Insight & Article


Animation Background

Those familiar with cartoons may think of animation simply as a change in position over time e.g. an aeroplane flying across the screen. 

In SignStix Creator, animation is a broader concept as you can animate any of the following attributes of a layer:

  • Position (X and Y coordinates) – to achieve movement
  • Opacity – to achieve fade-ins and fade-outs
  • Scale – to achieve growth and shrinkage
  • Angle – to achieve rotation
  • Colour – to achieve colour transitions

To define an animation you need to specify the following:

  • The layer to be animated
  • The start time for the animation
  • The end time for the animation
  • The attribute to be changed (e.g. angle)
  • The value of the attribute at the start time (e.g. 0 degrees)
  • The value of the attribute at end time (e.g. 90 degrees)
  • How the value should change between those two values (e.g. at a constant rate)

In Creator, time is handled using ‘frames’, where each frame is 40 milliseconds long.  By default, a sign has 100 frames, making the sign last 4 seconds.  The length of a sign can be increased by increasing the number of frames.

Each layer has its own timeline of frames, allowing independent animation of each layer.

To define an animation you choose a layer then mark two frames as ‘key frames’.  These determine the start and end time for the animation.  Then you select each key frame in turn, and set the attribute values you want at those points.  This is covered in more detail below.

Adding Animation in Creator

The steps below show how to animate the position of a layer so that it moves smoothly from the top left of the screen to the bottom right.  It is assumed that you have already opened your sign in Creator, and that it contains at least one layer.

  1. Firstly open the Animator view.  This can be done either by pressing the ‘A’ key or choosing ‘Animator’ from the View menu in Creator.
  2. In the Layers panel at the top right, select the layer you would like to animate.
  3. In the Animator, click on the first frame in the timeline.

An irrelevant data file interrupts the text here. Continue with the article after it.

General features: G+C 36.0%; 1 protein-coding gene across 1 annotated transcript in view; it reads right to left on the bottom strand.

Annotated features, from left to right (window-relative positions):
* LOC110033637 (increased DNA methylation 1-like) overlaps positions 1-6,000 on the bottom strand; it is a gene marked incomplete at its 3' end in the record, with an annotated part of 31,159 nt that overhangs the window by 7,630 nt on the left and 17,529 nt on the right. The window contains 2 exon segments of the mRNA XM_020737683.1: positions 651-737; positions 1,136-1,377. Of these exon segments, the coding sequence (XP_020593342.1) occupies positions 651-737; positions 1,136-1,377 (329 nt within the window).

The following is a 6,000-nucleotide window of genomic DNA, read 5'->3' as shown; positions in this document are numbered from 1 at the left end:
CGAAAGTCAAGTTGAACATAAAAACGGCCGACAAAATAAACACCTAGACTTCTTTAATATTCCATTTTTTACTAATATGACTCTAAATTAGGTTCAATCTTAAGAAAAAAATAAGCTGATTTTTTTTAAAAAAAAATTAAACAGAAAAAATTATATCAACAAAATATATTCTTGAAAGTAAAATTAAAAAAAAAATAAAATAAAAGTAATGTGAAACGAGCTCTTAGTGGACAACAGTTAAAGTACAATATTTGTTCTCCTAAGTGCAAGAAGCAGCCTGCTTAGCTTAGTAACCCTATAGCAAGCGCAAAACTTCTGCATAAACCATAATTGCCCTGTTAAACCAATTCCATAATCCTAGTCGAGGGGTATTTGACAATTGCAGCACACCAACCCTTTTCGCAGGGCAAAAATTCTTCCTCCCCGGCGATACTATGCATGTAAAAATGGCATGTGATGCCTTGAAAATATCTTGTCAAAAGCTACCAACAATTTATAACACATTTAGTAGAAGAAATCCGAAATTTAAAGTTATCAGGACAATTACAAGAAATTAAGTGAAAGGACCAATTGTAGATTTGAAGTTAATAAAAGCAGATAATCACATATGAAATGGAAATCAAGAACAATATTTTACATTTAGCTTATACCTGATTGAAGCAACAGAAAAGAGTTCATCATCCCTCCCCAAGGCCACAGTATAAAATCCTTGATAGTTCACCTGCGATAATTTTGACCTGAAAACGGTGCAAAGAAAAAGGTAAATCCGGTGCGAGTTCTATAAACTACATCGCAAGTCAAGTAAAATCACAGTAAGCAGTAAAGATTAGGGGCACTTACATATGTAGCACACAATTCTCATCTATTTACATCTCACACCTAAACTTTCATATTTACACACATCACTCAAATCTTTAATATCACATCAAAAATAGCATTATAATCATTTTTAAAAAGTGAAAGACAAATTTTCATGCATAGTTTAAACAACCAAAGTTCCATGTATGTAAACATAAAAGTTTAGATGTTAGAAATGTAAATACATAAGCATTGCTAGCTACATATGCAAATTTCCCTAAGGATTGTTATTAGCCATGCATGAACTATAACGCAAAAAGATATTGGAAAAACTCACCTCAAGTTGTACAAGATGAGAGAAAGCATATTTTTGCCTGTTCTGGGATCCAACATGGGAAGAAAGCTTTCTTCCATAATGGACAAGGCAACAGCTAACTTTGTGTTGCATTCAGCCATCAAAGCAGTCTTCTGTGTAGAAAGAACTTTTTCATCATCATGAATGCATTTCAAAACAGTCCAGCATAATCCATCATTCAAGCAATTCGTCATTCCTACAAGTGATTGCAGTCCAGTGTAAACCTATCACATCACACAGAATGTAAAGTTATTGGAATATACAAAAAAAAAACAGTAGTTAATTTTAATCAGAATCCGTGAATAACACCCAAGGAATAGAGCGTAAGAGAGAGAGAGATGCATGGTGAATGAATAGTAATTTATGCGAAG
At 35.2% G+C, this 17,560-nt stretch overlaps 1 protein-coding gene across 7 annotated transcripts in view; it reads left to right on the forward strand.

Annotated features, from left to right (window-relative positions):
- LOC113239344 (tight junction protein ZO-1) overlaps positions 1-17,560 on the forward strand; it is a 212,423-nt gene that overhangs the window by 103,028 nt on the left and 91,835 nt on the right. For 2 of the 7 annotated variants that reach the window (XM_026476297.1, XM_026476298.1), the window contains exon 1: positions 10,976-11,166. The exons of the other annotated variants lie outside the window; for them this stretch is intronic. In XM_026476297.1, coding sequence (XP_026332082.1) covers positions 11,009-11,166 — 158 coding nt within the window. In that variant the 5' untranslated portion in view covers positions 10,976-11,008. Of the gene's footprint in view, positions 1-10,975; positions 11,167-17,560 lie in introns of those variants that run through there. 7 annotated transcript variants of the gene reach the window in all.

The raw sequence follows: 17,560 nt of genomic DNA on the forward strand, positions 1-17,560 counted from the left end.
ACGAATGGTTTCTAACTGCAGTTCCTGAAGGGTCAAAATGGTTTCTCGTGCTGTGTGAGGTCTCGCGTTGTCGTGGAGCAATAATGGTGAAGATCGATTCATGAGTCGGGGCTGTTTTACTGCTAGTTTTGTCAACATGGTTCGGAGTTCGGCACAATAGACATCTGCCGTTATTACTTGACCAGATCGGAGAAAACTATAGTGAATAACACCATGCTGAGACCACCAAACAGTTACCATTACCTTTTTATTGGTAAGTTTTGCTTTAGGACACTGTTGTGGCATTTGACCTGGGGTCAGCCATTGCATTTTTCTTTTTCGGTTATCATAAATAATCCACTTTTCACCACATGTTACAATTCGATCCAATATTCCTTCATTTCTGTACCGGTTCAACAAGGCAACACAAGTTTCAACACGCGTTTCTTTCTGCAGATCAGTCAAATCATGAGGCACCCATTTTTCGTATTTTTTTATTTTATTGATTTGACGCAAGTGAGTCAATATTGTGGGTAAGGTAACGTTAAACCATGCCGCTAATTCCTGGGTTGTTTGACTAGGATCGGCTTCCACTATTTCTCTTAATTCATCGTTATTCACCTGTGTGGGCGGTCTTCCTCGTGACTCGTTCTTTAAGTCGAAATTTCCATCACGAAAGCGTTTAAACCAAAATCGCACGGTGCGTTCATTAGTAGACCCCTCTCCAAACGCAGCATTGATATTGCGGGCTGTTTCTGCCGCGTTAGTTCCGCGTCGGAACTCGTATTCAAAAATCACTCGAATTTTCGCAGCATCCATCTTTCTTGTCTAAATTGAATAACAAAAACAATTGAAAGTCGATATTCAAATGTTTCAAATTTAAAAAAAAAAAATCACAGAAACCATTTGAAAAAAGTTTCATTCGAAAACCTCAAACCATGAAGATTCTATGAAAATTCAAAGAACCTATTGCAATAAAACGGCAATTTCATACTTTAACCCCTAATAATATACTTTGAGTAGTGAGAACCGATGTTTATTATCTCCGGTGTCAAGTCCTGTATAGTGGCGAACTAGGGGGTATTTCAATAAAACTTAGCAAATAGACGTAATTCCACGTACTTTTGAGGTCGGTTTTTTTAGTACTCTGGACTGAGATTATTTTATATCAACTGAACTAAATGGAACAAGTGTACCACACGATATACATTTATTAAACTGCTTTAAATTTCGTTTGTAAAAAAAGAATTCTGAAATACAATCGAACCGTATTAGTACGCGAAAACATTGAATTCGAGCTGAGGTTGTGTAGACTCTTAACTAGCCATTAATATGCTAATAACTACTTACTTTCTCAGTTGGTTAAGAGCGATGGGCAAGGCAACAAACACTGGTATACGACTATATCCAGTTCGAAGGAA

4. Press the ‘Add Keyframe’ button.  This looks like a key with a little plus sign.
  5. The frame should now include a little black dot, indicating that it’s a key frame.
  6. Click on a frame somewhere near the middle of the timeline and make it a key frame too.

This has defined the start and end frames for the animation.  Now you need to specify the layer’s position at those frames.

  1. Activate the ‘Move Tool’ in the Tools section at the top left.
  2. Click on the first key frame in the Animator.
  3. Drag the layer somewhere near the top left of the signage canvas.
  4. Now click on the second key frame and drag the layer towards the bottom right of the canvas.

At this point you have created a ‘step’ animation.  If you were to play the animation you would see the layer remain at the top left for the first half of the sign, and then suddenly jump to the bottom right when the second key frame was reached.

Step animation has its uses, but in general a gradual animation is required.  This can be achieved as follows:

  1. In the timeline, click on any frame between the two key frames.
  2. Click the ‘Add a motion tween’ button.  This looks like an alarm clock with a little plus sign.
  3. The frames in this region will turn blue to indicate that they are part of a ‘tween’ (which means a period of gradual change between two fixed points).
  4. If you now click on one of these frames you’ll see the layer move to the corresponding position on the canvas.
  5. Play the animation by clicking the play symbol (a triangle pointing to the right) at the bottom of the Animator.
  6. You should see your layer move gradually from the top left to the bottom right during the first half of the sign, and then remain at the bottom right for the second half of the sign.
  7. Stop the animation using the pause symbol (two vertical bars) at the bottom of the Animator.

Note that the layer moves at a constant rate because the default ‘Transition’ setting is ‘Linear’.  Try setting this to ‘Bouncing’ instead.  Play the animation again and notice how differently the layer moves now!

As a further exercise, try making the layer fade-out towards the end of the sign, along the following lines:

  • Add a further pair of key frames later in the sign.
  • On the final key frame, set the Opacity of the layer to 0 (meaning completely transparent) using the Tool Options window on the right.
  • Add a tween between those key frames and set the Transition to ‘Linear’.
Get to grips with animation using our new video tutorial. 
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